By Roland Leach
Dear Mr Maroney, you probably don’t remember me, unless through my absences. At a recent reunion we decided to form a group to talk out our schooldays. Teachers that were a distinct influence. Marked our way through life.
Your name came up first – quite vehemently in fact – especially when we recalled how you lined us around the wall for spelling. A bit like being on the other side of the firing squad. You using words like bullets. Answers quick and unfaltering, or else to the back of the line. At the end of the lesson the last five boys were strapped. Laurie O’Neill – the red head you called Blue – still can’t line up in queues unless there are five people behind him. He’s had a life of being abused or shoved to the back. Mick Taylor never had a stuttering problem till he couldn’t get out sustenance right before the bell. The perfect student who got strapped. You told him it would keep him on his toes. Den Rand hates his kids asking him how to spell a word. You kept the strap on the desk or sometimes in your back pocket. It looked like a small black tail and with your wrinkled face gave us one of your nicknames, monkey Maroney. Chris Hill still has an unnatural aversion to the lesser apes and some of the smaller tailed primates. But it was the threat of your special strap, Jumbo, you called it, speaking affectionately of it as if it was your cat or dog. The way you soaked it in oil once a month to give it flex or polished it with boot polish to keep its shine. It was hidden in a back cupboard that you kept locked. We could only remember you using it once (on Phil Ray – typical) but the fear of it kept us wary. Sam Locke had to sit next to it at the back of the room. We were seated from one at the front to forty-eight at the back dependent on our tests. His analyst attributes most of his neuroses to the palpable presence of Jumbo – alive and breathing, oiled like a body-builder in the darkness of the cupboard. You took most of our meeting, you and your spelling line and the oiled Jumbo. Steve Gatt reminded us how you would trick us into learning our lists by asking the compound word in the list or the word that rhymes with. He said you had little effect on him and had come along for the alcohol but he did say that he remembers you when he hears the compound-word that double-rhymes with pass and role.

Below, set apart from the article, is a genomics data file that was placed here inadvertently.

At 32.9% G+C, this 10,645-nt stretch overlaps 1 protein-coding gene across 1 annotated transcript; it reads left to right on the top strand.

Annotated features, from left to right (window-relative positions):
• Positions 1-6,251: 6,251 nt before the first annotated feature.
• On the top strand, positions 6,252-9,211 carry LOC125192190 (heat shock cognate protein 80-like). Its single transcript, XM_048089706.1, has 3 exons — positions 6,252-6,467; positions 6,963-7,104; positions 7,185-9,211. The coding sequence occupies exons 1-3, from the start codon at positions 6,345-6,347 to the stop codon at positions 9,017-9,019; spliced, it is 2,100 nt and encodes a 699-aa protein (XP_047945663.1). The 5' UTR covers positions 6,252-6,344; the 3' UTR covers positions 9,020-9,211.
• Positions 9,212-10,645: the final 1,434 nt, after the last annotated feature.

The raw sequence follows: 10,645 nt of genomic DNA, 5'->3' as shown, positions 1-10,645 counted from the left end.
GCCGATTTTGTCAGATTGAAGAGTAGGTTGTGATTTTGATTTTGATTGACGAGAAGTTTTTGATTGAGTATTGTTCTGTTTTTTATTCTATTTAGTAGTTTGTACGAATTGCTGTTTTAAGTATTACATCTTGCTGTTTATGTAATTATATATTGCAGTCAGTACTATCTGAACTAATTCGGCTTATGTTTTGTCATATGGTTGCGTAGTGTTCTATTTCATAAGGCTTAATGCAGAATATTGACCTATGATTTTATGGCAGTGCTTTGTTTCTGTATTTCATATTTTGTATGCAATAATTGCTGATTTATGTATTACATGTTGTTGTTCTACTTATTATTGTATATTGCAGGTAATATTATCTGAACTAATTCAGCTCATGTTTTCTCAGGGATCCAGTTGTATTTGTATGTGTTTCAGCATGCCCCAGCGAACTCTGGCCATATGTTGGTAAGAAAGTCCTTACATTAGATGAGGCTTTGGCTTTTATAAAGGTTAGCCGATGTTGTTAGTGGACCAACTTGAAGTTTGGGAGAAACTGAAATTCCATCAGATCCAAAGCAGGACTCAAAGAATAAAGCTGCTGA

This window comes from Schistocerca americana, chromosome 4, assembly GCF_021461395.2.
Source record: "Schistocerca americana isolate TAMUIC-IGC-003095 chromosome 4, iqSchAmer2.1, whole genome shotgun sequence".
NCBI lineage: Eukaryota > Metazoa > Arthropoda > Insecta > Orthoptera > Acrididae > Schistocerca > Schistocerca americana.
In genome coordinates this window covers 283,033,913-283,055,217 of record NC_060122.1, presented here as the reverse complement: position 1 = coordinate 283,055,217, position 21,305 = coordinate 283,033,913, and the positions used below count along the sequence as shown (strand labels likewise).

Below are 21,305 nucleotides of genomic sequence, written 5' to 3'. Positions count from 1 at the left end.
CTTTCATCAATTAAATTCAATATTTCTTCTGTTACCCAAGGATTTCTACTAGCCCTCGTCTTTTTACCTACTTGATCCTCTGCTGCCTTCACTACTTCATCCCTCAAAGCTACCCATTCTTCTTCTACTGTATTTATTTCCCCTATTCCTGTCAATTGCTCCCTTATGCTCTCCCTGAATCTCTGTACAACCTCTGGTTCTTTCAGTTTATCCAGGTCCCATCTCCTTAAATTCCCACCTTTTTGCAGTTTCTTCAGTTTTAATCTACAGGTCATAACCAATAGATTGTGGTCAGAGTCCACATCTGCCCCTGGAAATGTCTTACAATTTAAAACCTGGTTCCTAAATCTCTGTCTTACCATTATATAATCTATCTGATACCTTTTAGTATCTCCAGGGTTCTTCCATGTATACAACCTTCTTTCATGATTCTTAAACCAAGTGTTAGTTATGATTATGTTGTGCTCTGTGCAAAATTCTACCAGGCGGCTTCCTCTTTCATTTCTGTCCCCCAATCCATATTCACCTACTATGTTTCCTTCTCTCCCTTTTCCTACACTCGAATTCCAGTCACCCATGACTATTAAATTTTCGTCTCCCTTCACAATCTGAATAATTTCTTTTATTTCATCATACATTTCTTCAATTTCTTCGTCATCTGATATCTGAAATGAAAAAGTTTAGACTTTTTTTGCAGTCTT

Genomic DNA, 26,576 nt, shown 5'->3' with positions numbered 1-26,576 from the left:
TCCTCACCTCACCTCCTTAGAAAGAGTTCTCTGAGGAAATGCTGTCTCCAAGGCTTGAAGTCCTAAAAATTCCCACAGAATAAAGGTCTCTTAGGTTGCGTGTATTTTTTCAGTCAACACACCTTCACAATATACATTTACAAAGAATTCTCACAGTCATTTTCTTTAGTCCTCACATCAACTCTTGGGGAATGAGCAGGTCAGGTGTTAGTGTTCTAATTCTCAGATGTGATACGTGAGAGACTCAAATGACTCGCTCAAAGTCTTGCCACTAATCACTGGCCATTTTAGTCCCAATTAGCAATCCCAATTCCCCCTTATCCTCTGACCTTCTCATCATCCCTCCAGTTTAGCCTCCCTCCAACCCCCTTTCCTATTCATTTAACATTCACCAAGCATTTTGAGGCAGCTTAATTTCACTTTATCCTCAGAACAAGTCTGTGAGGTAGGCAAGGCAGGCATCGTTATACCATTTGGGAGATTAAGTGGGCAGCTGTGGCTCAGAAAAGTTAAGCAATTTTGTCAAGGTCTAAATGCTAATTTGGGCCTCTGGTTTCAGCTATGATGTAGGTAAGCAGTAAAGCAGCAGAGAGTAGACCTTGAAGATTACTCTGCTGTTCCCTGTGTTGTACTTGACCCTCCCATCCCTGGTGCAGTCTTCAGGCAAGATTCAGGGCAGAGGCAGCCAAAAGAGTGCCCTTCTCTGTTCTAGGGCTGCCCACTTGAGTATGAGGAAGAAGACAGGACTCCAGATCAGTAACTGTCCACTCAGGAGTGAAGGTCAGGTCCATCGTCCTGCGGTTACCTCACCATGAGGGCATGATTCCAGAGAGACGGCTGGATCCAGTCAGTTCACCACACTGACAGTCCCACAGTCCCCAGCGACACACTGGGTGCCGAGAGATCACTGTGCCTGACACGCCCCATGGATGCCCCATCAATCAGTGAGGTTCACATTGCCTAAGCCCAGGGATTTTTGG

– Roland Leach has three collections of poetry, the latest My Father’s Pigs published by Picaro Press. He is proprietor of Sunline Press, which has published eighteen collections of poetry by Australian poets, and his most recent venture is an art and literary magazine called Cuttlefish.